Screening Pregnant Women for Bacteriuria Reaffirmed
U.S. Preventive Services Task Force does not recommend screening men or non-pregnant women
TUESDAY, July 1 (HealthDay News) -- The U.S. Preventive Services Task Force has reaffirmed its 2004 recommendation to screen all pregnant women at 12 to 16 weeks' gestation for asymptomatic bacteriuria but not to screen non-pregnant women or men, according to an article published in the July 1 issue of the Annals of Internal Medicine.
Ned Calonge, M.D., of the Colorado Department of Public Health and Environment in Denver, and the other members of the U.S. Preventive Services Task Force conducted a literature search to ascertain the benefits and harms of asymptomatic bacteriuria screening.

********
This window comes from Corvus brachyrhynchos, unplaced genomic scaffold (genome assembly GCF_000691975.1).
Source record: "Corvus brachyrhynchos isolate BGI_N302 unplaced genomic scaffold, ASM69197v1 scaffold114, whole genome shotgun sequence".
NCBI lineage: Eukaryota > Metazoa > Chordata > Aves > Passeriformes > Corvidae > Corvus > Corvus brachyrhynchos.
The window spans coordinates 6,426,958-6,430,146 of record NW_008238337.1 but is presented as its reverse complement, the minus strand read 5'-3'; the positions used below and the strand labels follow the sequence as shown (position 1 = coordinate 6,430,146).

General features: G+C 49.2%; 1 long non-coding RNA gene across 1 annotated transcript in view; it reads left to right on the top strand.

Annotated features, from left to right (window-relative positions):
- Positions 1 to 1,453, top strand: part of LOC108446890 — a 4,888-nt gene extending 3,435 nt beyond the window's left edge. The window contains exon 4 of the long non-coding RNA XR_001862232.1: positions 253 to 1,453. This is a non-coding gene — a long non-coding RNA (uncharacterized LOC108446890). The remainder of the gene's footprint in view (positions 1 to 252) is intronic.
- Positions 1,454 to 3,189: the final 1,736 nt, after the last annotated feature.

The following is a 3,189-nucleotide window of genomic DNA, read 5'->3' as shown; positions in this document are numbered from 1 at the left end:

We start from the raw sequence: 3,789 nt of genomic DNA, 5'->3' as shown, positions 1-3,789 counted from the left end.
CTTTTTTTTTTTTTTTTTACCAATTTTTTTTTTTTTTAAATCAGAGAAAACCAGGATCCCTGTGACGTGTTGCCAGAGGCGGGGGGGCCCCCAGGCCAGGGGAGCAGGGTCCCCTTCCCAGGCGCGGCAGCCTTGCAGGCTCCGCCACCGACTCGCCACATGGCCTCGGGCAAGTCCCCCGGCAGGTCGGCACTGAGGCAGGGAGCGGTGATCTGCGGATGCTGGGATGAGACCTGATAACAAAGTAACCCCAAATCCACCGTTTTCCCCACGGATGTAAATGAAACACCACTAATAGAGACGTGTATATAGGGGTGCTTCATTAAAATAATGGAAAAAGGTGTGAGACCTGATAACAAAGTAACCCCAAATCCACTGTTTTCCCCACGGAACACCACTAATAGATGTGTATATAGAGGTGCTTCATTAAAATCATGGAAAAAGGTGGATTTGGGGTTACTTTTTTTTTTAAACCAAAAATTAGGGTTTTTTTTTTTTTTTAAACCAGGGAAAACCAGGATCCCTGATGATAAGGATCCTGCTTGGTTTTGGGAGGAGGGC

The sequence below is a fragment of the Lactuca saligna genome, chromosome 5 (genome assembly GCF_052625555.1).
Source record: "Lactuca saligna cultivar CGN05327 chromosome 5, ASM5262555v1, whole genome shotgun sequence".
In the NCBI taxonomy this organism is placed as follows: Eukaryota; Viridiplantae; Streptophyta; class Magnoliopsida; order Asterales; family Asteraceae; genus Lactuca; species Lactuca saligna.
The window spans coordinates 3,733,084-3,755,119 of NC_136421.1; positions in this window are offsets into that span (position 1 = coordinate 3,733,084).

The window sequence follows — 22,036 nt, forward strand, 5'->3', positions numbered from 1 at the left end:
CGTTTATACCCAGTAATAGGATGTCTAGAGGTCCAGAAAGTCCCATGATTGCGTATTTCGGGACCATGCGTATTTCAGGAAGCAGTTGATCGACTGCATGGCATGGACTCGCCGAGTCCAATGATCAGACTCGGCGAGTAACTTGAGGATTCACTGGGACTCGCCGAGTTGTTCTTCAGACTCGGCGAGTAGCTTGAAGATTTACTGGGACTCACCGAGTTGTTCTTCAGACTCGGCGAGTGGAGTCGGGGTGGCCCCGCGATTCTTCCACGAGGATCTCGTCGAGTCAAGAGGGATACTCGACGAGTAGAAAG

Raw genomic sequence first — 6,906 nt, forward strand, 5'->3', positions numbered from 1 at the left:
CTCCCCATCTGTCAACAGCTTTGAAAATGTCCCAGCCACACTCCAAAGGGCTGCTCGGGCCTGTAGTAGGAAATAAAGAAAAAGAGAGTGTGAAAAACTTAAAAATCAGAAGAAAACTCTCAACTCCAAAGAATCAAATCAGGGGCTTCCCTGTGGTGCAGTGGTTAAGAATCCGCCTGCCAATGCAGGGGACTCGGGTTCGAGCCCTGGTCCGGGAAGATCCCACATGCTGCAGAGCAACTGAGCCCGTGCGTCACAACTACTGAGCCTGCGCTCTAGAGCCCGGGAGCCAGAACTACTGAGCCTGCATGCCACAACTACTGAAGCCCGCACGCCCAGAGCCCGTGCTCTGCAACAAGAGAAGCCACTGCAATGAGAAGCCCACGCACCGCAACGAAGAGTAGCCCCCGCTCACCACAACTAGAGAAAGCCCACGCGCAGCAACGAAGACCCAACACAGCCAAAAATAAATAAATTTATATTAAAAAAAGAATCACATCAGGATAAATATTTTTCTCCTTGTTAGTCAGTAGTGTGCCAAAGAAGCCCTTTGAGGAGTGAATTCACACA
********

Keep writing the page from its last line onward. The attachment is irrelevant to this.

The recommendation to screen pregnant women remains because asymptomatic bacteriuria has been associated with pyelonephritis and birth weight below 2,500 grams. Early detection and treatment reduces the incidence of these two outcomes; however, in non-pregnant women and men, the harm of bacterial resistance to antibiotics outweighs the benefits of early treatment, thus routine screening is not recommended, the report indicates.
"Further research is needed to clarify the optimal timing and periodicity of screening for asymptomatic bacteriuria in pregnant women," the authors write. "Research is also needed to develop a screening test that could reduce the use of urine culture, which is labor-intensive and more costly than other urine tests."